• Yes, the sample provide is simplistic. The details of the project I was working on would have been cumbersome and distracting from the question I was posing. I tried to capture the essense of the issue in the snippet above. (As an aside, I'm taking a different approach altogether as I belive I can achieve what I'm looking for without the cast I illustrated in my sample code. I was already moving in that direction when I submitted the earlier post but I thought the question as posed was interesting in its own right.)

    Let me try a different approach. Every now and again I find it useful to take a parameter, say an interface of some sort, and branch my logic based on the parameter's actual type. For example, I may have defined interface ISomeInterface and a number of classes that implement it. In a method that accepts a parameter of type ISomeInterface I may need to take one action if the parameter is of type ImplementingType and a different action otherwise like so:

    private void SomeMethod(ISomeInterface si)
    {
      if(si is ImplementingType)
      {
        DoThis(si as ImplementingType);
      }
      else
      {
        DoThat(si);
      }
    }

    This isn't a common scenario, but when it does occur this approach works fine. But I got to wondering what if the implementing type is a generic, and I don't know the type of <T>? And, for the sake of discussion, let's stipulate that I cannot use a generic method and I can't limit <T> to a number of known types. Is there anyway to use the is/as keywords to cast, say, an object type to a generic type as shown here?

    public void SomeMethod(object obj)
    {
      if(obj is GenericDerivedType<T>)
      {
        DoThis(obj as GenericDerivedType<T>);
      }
      else
      {
        DoThat(obj);
      }
    }


    Thanx, btw, for all the responses. I'd considered those approaches, but they weren't applicable to the situation I was coding for and I've changed my approach in any event. And as I indicated, the specific problem I was considering got me to thinking in a more general fashion.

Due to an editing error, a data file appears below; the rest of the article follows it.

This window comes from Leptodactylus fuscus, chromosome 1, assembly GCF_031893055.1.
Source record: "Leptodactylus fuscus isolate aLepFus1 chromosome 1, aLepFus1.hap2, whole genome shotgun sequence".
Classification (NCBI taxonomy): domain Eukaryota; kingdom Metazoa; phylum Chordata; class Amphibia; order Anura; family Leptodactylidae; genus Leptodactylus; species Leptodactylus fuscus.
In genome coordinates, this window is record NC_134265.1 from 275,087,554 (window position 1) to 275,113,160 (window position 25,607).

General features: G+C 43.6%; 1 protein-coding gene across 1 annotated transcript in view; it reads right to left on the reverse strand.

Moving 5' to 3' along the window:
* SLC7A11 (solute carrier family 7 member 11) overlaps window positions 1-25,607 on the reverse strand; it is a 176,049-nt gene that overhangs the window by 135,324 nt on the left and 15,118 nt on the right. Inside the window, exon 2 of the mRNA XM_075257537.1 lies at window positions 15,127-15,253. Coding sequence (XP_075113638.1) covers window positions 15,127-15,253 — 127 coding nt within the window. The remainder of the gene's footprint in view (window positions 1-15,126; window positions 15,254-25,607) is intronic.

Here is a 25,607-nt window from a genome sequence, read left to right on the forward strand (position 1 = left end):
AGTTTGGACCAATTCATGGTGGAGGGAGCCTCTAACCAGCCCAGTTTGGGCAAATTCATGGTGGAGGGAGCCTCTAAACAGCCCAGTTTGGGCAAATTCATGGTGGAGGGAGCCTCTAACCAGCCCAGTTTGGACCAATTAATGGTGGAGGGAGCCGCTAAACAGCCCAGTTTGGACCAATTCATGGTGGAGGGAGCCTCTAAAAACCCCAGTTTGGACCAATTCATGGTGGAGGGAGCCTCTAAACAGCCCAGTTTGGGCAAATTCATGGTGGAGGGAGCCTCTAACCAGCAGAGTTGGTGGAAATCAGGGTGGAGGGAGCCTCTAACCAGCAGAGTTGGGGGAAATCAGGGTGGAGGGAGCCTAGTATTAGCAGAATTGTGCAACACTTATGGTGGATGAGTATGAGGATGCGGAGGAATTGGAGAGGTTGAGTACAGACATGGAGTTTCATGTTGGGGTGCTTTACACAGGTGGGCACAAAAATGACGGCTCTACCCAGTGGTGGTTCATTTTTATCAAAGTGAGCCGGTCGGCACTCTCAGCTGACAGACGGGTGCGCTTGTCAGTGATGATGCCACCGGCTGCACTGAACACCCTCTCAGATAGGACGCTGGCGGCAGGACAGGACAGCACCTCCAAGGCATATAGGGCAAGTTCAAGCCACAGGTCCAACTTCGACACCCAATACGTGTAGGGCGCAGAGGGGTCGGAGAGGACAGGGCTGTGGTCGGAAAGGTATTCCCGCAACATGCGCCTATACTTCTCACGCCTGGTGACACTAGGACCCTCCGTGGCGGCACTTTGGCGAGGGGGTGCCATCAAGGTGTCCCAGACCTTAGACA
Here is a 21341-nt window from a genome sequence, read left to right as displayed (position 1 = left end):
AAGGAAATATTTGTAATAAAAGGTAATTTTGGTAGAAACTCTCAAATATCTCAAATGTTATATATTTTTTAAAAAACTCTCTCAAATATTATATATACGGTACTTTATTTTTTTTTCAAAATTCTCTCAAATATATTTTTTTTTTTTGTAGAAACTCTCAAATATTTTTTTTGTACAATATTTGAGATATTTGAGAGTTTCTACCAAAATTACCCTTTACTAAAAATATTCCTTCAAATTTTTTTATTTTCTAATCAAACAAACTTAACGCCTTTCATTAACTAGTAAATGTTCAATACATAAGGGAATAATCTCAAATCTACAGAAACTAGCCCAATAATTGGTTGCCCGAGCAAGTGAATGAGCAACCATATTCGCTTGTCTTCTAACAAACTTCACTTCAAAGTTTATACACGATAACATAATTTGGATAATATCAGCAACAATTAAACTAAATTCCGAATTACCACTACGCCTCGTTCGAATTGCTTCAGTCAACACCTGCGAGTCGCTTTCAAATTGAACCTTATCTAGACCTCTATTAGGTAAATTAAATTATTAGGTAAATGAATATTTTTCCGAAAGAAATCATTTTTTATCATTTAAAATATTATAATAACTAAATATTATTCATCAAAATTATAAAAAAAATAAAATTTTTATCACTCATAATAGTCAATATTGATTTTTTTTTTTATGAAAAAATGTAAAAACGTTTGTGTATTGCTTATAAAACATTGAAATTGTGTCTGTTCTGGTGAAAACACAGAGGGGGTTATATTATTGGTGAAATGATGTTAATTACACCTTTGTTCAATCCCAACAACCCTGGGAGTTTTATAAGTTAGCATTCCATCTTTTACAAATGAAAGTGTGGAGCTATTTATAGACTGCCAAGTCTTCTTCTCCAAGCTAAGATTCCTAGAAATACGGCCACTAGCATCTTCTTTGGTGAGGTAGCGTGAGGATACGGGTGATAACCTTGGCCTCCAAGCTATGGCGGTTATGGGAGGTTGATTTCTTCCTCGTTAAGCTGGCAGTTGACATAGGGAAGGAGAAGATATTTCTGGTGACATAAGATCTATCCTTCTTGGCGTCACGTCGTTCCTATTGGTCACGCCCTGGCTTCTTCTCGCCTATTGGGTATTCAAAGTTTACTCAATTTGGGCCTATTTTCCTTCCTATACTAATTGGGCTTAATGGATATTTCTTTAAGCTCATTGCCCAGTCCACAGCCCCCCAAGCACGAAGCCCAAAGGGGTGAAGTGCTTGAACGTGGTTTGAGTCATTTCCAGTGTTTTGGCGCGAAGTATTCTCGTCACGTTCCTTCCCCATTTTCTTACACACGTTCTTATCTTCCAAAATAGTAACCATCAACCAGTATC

Thanx,

    Ralf Thompson
    Monday, August 24, 2009 1:55 AM
  • Like I asked before, why can't the DoThis and DoThat actions be specific overrides of a virtual method defined in the interface?
    I still don't see why this is not a classic case of polymorphism.
    Sasha Goldshtein | http://blogs.microsoft.co.il/blogs/sasha
    Monday, August 24, 2009 7:07 AM
  • public abstract class GenericClassBase
    {
      public abstract void Go();
    }
     

    public
    class GenericClass<T> : GenericClassBase
    {
      private T inner;
      public GenericClass(T obj) { inner = obj; }
      public override void Go() { Console.WriteLine(inner.GetType().Name); }
    } 

    public
    class TestClass
    {
      private object inner;
      public TestClass(object obj) { inner = obj; }
      public void Go()
      {
        GenericClassBase gc = inner as GenericClassBase;
        if
    (gc != null) { gc.Go(); }
        else { Console.WriteLine(inner.GetType().Name); }
      }
    }

    public 

    static class MyClass
    {
      public static void Go()
      {
        GenericClass<string> gc = new GenericClass<string>("test");
        TestClass tc = new TestClass(gc);
        tc.Go();
      }
    }
    Monday, August 24, 2009 8:35 AM
  • Hello,

    To me it seems really weird that you instantiate this GenericClass outside to your TestClass, passing some arbitrary value, and then passing the instance to your TestClass, can't you just do everything inside TestClass ?

    Can you explain why and what are you trying to accomplish ? even more can you tell us what each class supposed to represent and responsible for, at least briefly ?


    Eyal, Regards.

    blog.eyalsh.net
    Monday, August 24, 2009 11:07 AM
  • Ralf -

    The reason you're seeing "what are you trying to accomplish" questions in response to your problem is because more experienced coders don't base control flow on types of objects.

    Code comparing types or typenames to constant values - and using that for branching - is almost always solving the underlying problem in an incorrect way. Hence the questions of "what are you trying to accomplish" - they're asking this so that they can provide a better design for the actual problem.

    To put more clearly: never branch based on a type of object that you created yourself, and do your best not to branch based on a type of object created by someone else. In my years of C# programming, I've branched based on type in exactly one method, and that was just to work around some shortcomings in the BCL. If you find yourself branching on types in your own software, then you need to adjust your design.

            -Steve
    Programming blog: http://nitoprograms.blogspot.com/
      Including my TCP/IP .NET Sockets FAQ
    MSBuild user? Try out the DynamicExecute task in the MSBuild Extension Pack source; it's currently in Beta so get your comments in!
    Monday, August 24, 2009 12:38 PM
  • Hi Ralf,

     

    I think many community members have provided you with very helpful suggestions on this issue.   Would you mind letting us know the result of the suggestions? 

     

    If you need further assistance, please feel free to let me know.   I will be more than happy to be of assistance.

     

    Have a nice weekend, all!

     

     

    Best Regards,
    Lingzhi Sun

    MSDN Subscriber Support in Forum

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    Friday, August 28, 2009 10:38 AM
    Moderator